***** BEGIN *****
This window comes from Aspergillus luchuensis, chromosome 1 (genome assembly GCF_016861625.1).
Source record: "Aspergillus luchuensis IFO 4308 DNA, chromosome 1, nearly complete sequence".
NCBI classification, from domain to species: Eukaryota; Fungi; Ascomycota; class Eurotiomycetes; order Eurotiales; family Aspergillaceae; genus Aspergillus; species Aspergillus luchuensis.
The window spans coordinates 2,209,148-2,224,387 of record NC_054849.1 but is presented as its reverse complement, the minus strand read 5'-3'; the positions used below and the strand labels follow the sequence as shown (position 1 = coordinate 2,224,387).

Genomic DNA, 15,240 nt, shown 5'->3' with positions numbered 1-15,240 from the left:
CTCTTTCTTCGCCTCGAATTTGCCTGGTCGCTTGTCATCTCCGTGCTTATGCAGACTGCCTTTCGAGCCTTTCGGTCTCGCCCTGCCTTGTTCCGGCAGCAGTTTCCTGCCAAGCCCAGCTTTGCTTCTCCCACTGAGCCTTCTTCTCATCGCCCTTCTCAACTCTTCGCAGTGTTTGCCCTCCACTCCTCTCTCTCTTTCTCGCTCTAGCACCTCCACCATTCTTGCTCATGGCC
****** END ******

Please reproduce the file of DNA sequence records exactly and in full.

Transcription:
This window comes from Aspergillus luchuensis, chromosome 1 (genome assembly GCF_016861625.1).
Source record: "Aspergillus luchuensis IFO 4308 DNA, chromosome 1, nearly complete sequence".
NCBI classification, from domain to species: Eukaryota; Fungi; Ascomycota; class Eurotiomycetes; order Eurotiales; family Aspergillaceae; genus Aspergillus; species Aspergillus luchuensis.
The window spans coordinates 2,209,148-2,224,387 of record NC_054849.1 but is presented as its reverse complement, the minus strand read 5'-3'; the positions used below and the strand labels follow the sequence as shown (position 1 = coordinate 2,224,387).

Genomic DNA, 15,240 nt, shown 5'->3' with positions numbered 1-15,240 from the left:
CTCTTTCTTCGCCTCGAATTTGCCTGGTCGCTTGTCATCTCCGTGCTTATGCAGACTGCCTTTCGAGCCTTTCGGTCTCGCCCTGCCTTGTTCCGGCAGCAGTTTCCTGCCAAGCCCAGCTTTGCTTCTCCCACTGAGCCTTCTTCTCATCGCCCTTCTCAACTCTTCGCAGTGTTTGCCCTCCACTCCTCTCTCTCTTTCTCGCTCTAGCACCTCCACCATTCTTGCTCATGGCC